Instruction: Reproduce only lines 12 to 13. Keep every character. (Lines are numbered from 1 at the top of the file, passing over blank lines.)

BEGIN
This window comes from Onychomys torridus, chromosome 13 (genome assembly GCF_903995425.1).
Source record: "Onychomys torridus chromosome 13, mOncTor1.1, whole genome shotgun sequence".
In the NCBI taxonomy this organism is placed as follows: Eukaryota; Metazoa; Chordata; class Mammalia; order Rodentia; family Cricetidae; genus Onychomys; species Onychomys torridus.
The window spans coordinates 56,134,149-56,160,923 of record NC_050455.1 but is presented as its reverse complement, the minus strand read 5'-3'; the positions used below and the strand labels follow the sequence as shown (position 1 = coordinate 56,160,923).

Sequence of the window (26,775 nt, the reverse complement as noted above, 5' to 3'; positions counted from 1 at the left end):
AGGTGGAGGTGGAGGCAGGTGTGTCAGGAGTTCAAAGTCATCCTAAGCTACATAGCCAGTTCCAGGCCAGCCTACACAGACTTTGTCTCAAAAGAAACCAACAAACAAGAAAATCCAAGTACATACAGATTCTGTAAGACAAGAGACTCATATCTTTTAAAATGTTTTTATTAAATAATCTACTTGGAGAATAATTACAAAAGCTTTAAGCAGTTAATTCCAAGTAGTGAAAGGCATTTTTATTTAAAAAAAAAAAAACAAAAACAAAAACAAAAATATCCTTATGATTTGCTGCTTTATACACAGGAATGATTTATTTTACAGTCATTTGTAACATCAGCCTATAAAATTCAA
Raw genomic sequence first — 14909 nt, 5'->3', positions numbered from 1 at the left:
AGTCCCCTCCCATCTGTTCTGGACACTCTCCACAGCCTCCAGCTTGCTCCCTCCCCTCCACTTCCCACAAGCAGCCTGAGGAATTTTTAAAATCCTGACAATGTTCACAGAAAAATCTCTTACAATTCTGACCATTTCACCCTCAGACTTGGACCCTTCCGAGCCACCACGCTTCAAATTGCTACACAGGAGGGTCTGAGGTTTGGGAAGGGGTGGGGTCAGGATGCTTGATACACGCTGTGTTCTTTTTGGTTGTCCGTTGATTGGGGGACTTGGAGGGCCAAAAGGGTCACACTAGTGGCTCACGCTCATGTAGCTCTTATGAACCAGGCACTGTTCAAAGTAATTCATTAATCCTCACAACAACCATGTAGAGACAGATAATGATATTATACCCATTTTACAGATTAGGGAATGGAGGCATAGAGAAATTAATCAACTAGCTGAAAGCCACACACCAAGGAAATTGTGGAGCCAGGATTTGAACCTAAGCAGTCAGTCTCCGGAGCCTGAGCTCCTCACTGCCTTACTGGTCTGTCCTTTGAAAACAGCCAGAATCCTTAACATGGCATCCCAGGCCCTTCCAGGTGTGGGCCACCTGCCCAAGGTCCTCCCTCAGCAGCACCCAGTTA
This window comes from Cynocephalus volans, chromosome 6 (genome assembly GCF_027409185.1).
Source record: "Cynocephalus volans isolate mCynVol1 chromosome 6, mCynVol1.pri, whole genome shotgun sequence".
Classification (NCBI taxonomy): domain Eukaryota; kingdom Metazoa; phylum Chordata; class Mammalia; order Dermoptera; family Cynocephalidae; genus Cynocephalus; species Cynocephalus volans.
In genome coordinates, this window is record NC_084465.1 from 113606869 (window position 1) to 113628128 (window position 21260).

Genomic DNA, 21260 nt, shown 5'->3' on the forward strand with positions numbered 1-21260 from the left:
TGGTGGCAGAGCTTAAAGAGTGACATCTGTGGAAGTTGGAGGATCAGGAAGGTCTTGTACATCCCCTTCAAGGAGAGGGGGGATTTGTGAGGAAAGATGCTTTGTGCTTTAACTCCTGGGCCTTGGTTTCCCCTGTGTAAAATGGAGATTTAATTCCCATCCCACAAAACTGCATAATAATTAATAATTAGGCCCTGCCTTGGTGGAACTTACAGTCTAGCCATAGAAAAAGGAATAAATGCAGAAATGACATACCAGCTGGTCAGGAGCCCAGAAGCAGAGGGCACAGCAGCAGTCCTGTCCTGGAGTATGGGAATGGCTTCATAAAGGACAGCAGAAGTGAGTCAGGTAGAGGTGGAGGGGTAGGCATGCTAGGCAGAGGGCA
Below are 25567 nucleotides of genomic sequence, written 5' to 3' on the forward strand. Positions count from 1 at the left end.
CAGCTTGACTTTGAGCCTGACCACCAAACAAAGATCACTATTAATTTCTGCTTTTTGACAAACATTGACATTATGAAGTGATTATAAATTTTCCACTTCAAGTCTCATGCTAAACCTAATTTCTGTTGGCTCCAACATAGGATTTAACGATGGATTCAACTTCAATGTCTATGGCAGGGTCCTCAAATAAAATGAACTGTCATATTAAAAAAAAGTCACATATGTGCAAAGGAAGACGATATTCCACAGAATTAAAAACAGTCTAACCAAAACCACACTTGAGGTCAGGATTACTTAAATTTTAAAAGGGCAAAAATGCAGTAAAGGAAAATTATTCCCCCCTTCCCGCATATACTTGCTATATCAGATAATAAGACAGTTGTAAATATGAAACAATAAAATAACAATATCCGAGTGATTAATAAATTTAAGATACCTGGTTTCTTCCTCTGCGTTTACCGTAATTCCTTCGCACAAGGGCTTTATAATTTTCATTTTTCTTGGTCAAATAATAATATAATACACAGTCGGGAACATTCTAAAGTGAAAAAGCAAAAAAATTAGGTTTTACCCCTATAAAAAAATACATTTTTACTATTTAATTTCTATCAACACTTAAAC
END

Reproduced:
In genome coordinates, this window is record NC_084465.1 from 113606869 (window position 1) to 113628128 (window position 21260).

Genomic DNA, 21260 nt, shown 5'->3' on the forward strand with positions numbered 1-21260 from the left: